BUTLER, JUDITH (1956– ), U.S. theorist and philosopher. Butler's interest in philosophy grew out of many years of education at the synagogue in her hometown of Cleveland, where she was first exposed to existential theology and ethics. After attending Bennington College, she received a B.A. and, in 1984, a Ph.D. in philosophy from Yale University. She was named Maxine Elliot Professor in the Departments of Rhetoric and Comparative Literature at the University of California, Berkeley, and also taught at Wesleyan and Johns Hopkins Universities.
Regarded as one of the founders of queer theory, Butler is best known for her work addressing gender, identity, power, and desire. In her influential 1989 book Gender Trouble: Feminism and the Subversion of Identity, she draws on thinkers such as Michel Foucault, Jaques Lacan, and Jean-Paul Sartre in order to argue against the assumption that one's masculine or feminine gender identity is necessarily linked to his or her reproductive sex. Rather, she argues, gender is a fluid variable, with no independent existence of its own, and it shifts and changes depending on a person's context. She describes this phenomenon as "performance," suggesting that repeated, subtly gendered acts take shape to form a "coherent" gender identity. But, she maintains, this identity can never be stable, both because it is never performed the same way twice, and because a myriad of acts are performed daily which, though unacknowledged in significance, ultimately disrupt the otherwise consistent pattern of gender. In other words, all people do things that "perform" gender in different ways depending on the situation, but they also are responsible for other actions that, if included in a reading of one's gender identity, would tell a very different story about that same person's gender. She suggests that the deconstruction of assumptions about gender and even the unconscious performance of acts that subvert a neat binary "male/female" system has the potential to create a more equal society in which people are not constrained by masculine and feminine gender roles.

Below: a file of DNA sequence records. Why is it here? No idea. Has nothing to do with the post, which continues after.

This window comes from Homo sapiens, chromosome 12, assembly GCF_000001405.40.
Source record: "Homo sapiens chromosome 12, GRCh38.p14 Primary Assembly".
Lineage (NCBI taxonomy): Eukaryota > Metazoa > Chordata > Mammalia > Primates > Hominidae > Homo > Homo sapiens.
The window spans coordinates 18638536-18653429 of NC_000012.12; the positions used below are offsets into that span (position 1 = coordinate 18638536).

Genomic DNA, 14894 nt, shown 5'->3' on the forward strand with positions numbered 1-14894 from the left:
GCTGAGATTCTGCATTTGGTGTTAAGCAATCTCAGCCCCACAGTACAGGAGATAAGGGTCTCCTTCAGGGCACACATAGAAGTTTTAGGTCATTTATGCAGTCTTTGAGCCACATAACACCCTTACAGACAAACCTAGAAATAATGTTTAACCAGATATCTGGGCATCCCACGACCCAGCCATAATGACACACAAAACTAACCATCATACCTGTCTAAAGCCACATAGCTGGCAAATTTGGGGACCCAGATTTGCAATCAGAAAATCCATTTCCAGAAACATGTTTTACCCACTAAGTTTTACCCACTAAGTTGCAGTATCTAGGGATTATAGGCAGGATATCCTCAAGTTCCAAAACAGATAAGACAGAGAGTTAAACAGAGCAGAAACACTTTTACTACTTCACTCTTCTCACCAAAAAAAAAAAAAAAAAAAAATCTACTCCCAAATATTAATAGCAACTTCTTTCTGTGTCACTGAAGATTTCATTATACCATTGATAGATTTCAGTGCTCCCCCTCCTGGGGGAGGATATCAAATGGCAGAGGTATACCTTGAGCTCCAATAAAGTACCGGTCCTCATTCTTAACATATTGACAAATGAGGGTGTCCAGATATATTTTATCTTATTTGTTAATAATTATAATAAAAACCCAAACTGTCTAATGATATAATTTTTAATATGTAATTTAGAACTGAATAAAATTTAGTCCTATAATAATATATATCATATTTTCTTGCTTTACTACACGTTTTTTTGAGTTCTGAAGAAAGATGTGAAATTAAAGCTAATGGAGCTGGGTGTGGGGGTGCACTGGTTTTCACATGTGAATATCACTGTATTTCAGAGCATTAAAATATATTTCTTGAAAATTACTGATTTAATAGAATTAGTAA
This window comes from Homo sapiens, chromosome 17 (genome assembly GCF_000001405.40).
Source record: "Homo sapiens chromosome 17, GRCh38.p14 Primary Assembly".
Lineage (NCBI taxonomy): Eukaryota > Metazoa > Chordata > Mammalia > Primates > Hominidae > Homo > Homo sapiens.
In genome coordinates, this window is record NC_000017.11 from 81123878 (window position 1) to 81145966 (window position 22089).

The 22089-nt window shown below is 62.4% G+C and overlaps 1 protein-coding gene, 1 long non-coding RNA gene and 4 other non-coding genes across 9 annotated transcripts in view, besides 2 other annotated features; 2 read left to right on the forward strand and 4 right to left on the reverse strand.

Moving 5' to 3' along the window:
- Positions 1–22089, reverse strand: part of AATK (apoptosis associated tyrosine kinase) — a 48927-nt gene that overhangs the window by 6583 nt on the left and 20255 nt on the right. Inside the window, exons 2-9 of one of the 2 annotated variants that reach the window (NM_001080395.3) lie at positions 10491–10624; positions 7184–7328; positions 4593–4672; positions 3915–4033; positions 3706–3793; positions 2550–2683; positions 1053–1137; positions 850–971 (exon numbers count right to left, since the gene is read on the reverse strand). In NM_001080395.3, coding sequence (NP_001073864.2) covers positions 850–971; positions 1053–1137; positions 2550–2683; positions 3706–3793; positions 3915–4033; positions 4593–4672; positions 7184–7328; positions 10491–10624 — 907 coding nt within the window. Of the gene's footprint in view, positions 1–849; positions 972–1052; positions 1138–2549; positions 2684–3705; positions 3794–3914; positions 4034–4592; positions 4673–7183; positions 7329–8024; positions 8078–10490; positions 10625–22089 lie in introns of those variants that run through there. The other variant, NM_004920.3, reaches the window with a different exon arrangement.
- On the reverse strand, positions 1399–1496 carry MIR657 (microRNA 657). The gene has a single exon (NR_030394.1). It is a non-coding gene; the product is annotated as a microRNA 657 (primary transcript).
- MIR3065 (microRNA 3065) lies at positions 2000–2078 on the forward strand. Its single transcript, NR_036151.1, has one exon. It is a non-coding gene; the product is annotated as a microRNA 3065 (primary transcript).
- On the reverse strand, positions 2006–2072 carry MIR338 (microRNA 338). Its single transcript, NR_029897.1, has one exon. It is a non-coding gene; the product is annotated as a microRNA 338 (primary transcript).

Butler extends this premise in Bodies That Matter: On the Discursive Limits of "Sex" (1993), in which she integrates an analysis of race in her examination of power's effects on our understandings of materiality itself. She addresses the intersection between the notion of "subjection," or the act of becoming a subject, and gay and lesbian identity in The Psychic Life of Power (1997), and applies a theory of agency to hate speech in Excitable Speech: Politics of the Performative (1997). Undoing Gender (2004) investigates the ways in which gender is regulated in social policy, aesthetics, and psychology. In Precarious Life: The Power of Mourning and Violence (2004), Butler examines war's impact on language and thought, using the political landscape after September 11, 2001, as a reference point.
Some of Butler's other publications include The Judith Butler Reader (2004), Antigone's Claim: Kinship Between Life and Death (2000), Hegemony, Contingency, Universality (2000), What's Left of Theory?: New Work on the Politics of Literary Theory (2000), Feminist Contentions: A Philosophical Exchange (1995), Feminists Theorize the Political (1992), Subjects of Desire: Hegelian Reflections in Twentieth-Century France (1987).